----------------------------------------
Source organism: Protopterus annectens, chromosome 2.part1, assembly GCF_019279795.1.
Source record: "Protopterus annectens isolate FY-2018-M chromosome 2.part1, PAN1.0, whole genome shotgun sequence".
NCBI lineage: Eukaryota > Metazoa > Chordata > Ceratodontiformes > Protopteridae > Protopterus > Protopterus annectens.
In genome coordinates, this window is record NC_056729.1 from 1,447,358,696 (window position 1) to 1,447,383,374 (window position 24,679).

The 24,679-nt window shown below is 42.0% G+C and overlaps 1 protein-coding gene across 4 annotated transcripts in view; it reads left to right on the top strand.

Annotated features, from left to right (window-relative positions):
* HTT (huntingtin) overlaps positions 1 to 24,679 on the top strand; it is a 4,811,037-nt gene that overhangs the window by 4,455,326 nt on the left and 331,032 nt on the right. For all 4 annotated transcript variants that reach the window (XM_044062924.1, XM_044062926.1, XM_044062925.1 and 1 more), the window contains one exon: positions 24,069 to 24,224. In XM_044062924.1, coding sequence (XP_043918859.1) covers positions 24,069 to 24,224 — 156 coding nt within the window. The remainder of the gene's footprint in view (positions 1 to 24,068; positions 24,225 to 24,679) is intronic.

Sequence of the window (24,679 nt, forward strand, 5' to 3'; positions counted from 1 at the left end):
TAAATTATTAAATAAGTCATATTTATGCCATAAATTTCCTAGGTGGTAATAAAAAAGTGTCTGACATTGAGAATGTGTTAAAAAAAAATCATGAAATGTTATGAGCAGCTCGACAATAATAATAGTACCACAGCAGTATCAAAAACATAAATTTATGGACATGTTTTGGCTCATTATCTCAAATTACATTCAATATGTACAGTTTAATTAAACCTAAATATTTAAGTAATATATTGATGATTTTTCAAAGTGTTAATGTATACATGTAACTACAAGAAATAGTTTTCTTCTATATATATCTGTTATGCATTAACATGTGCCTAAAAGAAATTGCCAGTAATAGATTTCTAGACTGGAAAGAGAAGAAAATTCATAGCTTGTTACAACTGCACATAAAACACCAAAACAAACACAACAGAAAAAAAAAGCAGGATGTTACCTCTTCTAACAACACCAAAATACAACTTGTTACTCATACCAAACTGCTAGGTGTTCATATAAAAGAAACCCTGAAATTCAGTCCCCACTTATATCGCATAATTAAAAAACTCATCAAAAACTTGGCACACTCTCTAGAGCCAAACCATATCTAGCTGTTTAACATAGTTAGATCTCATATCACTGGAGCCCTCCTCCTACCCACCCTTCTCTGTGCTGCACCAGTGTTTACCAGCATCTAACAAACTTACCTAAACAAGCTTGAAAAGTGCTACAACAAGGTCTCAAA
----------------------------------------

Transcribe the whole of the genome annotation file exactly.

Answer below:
Source organism: Protopterus annectens, chromosome 2.part1, assembly GCF_019279795.1.
Source record: "Protopterus annectens isolate FY-2018-M chromosome 2.part1, PAN1.0, whole genome shotgun sequence".
NCBI lineage: Eukaryota > Metazoa > Chordata > Ceratodontiformes > Protopteridae > Protopterus > Protopterus annectens.
In genome coordinates, this window is record NC_056729.1 from 1,447,358,696 (window position 1) to 1,447,383,374 (window position 24,679).

The 24,679-nt window shown below is 42.0% G+C and overlaps 1 protein-coding gene across 4 annotated transcripts in view; it reads left to right on the top strand.

Annotated features, from left to right (window-relative positions):
* HTT (huntingtin) overlaps positions 1 to 24,679 on the top strand; it is a 4,811,037-nt gene that overhangs the window by 4,455,326 nt on the left and 331,032 nt on the right. For all 4 annotated transcript variants that reach the window (XM_044062924.1, XM_044062926.1, XM_044062925.1 and 1 more), the window contains one exon: positions 24,069 to 24,224. In XM_044062924.1, coding sequence (XP_043918859.1) covers positions 24,069 to 24,224 — 156 coding nt within the window. The remainder of the gene's footprint in view (positions 1 to 24,068; positions 24,225 to 24,679) is intronic.

Sequence of the window (24,679 nt, forward strand, 5' to 3'; positions counted from 1 at the left end):
TAAATTATTAAATAAGTCATATTTATGCCATAAATTTCCTAGGTGGTAATAAAAAAGTGTCTGACATTGAGAATGTGTTAAAAAAAAATCATGAAATGTTATGAGCAGCTCGACAATAATAATAGTACCACAGCAGTATCAAAAACATAAATTTATGGACATGTTTTGGCTCATTATCTCAAATTACATTCAATATGTACAGTTTAATTAAACCTAAATATTTAAGTAATATATTGATGATTTTTCAAAGTGTTAATGTATACATGTAACTACAAGAAATAGTTTTCTTCTATATATATCTGTTATGCATTAACATGTGCCTAAAAGAAATTGCCAGTAATAGATTTCTAGACTGGAAAGAGAAGAAAATTCATAGCTTGTTACAACTGCACATAAAACACCAAAACAAACACAACAGAAAAAAAAAGCAGGATGTTACCTCTTCTAACAACACCAAAATACAACTTGTTACTCATACCAAACTGCTAGGTGTTCATATAAAAGAAACCCTGAAATTCAGTCCCCACTTATATCGCATAATTAAAAAACTCATCAAAAACTTGGCACACTCTCTAGAGCCAAACCATATCTAGCTGTTTAACATAGTTAGATCTCATATCACTGGAGCCCTCCTCCTACCCACCCTTCTCTGTGCTGCACCAGTGTTTACCAGCATCTAACAAACTTACCTAAACAAGCTTGAAAAGTGCTACAACAAGGTCTCAAA